I know I won’t get another chance to make an impression so I try to make the first one the best. But like you said, mistakes happen.

    Love your tip about building rapport. That’s what it’s all about. I’m trying to do that with a few influencers now that I’ve been connecting with for the past little while. I’ll see if it pays off down the road but you’re absolutely right when you said it’s a process.

    Great stuff here.

    – Andrew

    • Andrew, it still hurts! Fortunately I can see the funny side of things now and, as I emailed this post to Glen at BBT too, I think they see the funny side as well.

      First impressions are crucial which is exactly why I now do what you said – double, triple check each email before it’s sent. BuzzStream can save chunks of time but there always needs to be a human element to make sure nothing is wrong.


  12. Say my name, say my name.


    But seriously, including a person’s name in an email is REQUIRED. Doling out some specifics in there is also pretty damn important. It’s what separates you from the SpamBots!

    • “Whitney.”

      “You’re goddamn right.”

      Heh, fitting – it works as a reply to your comment on its own. Don’t be a robot people!

  13. Totally off topic, Luke, but what theme do you use for your website? I’m working on a website and I’ve been browsing all the websites I read regularly and yours stands out as one of my favorites.

    • I use MH Purity that I’ve customised a bit. Not a massive fan but it’s clean and fast, can’t ask for too much more I guess.

  14. I learned the hard way {uh, that’s pretty much the only way I learn} how not to be a salesy, marketing robot doucheasaurus in my outreach. THANK GOD, for those mistakes. Now I bask in being a sassy, sarcastic crazy chick…and weirdly it’s usually accepted rather well. There’s always going to be the occasional {at least} response that tears you a new one for having the nerve to email them, but those actually entertain the shit outta me. Outreach and building relationships always what success comes right back to. It’s where everything boils down. Nail that and we’re on the right road.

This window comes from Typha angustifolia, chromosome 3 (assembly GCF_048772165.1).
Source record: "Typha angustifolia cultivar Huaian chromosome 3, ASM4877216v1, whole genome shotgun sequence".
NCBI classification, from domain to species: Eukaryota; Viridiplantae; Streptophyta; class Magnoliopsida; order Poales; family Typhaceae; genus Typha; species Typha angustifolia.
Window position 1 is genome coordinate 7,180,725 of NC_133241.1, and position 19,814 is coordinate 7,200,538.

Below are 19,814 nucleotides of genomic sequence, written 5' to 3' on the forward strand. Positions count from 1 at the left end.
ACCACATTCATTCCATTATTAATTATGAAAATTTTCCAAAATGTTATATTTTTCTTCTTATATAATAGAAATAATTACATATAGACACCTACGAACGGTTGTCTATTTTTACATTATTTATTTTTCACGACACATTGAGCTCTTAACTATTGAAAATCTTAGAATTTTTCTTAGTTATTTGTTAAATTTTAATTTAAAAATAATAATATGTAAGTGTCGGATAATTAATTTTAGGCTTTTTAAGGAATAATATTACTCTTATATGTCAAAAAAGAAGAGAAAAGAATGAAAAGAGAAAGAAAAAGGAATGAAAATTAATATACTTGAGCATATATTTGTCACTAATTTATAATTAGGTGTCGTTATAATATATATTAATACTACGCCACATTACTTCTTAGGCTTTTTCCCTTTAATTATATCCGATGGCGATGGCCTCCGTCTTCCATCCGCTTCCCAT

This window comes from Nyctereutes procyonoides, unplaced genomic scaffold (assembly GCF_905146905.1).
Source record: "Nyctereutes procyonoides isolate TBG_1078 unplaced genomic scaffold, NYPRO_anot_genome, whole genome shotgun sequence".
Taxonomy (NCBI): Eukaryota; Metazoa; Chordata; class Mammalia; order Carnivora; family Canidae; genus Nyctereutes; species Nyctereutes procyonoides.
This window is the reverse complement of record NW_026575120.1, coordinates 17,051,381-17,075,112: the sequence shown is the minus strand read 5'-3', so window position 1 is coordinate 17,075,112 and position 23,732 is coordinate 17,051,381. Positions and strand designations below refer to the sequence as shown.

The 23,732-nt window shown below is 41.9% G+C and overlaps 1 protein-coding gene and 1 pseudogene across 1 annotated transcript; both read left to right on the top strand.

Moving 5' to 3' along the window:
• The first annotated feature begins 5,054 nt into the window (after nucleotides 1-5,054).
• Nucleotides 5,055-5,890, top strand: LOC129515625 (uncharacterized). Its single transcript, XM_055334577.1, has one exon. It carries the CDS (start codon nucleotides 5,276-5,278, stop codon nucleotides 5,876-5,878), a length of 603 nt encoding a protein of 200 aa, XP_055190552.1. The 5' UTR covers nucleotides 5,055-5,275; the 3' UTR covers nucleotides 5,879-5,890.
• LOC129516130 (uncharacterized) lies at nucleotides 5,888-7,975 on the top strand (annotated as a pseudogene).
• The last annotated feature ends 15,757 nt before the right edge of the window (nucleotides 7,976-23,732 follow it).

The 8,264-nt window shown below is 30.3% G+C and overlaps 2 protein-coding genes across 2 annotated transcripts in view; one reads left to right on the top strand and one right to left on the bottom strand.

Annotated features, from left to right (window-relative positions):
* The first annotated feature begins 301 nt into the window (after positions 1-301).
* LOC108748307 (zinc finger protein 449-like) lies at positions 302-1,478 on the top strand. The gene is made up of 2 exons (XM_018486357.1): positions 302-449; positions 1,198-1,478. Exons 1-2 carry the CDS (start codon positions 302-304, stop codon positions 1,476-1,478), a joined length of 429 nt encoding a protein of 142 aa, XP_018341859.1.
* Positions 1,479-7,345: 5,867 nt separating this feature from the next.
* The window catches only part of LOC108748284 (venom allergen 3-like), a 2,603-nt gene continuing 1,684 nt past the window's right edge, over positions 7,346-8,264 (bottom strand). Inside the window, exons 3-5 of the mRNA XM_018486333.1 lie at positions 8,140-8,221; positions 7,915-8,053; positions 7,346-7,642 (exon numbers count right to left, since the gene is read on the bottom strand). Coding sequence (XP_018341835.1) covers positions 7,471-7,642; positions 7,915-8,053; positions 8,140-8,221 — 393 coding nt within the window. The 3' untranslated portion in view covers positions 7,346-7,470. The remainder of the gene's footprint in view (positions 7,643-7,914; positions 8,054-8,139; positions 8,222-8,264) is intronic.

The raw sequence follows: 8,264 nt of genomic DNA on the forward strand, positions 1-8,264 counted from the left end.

I really need to dive into your BuzzStream strategy…I just need another 4 days in my week. I know, excuses, excuses. Ass kicking coming my way I’m sure!

    • Sort your SHIT out Dre!

      Just kidding, but why not just try setting an hour aside for contacting people? Spend 30-40 mins making a list in BuzzStream and 20-30 mins contacting them. Make it people you’ve not spoken to before.

      You won’t get many added to a list in this time – but at least it’s better than nothing – build those links yo!

      Heh, the mardy responses always crack me up, normally “YOU WANT ME TO PROMOTE YOUR CONTENT, FOR FREE?!” Oh shut up.

      Or the people that go “I KNOW YOU’RE JUST DOING THIS FOR SEO AND I REFUSE TO HELP YOU DO THAT!” Okay, fine, I genuinely thought my content would help entertain your audience, but that’s fine, another site can have it!

  15. Great info, Luke! I follow all these points and recommend them to my clients. I’ll now refer them to this article.


  16. Great post, Luke. I made a similar mistake this week when doing some outreach. I don’t have Buzzstream yet, so I was copying and pasting my email, and I had “Hi, NAME” at the top. For one particular site, I hit “send” before replacing “NAME” with the person’s first name. You’re right. I felt like a tool.

    I’m so getting Buzzstream, now. I had no idea it could do all that.

    Great post. I’m off to share it on Twitter now.

    • Right on, Randy!

      I hate to feel like I’m pitching BuzzStream to people when all I’m actually trying to do is help them out. It’s the single greatest tool I use out there, by a long way. Loads of tools are useful, but very few are essential.

      Good luck using it!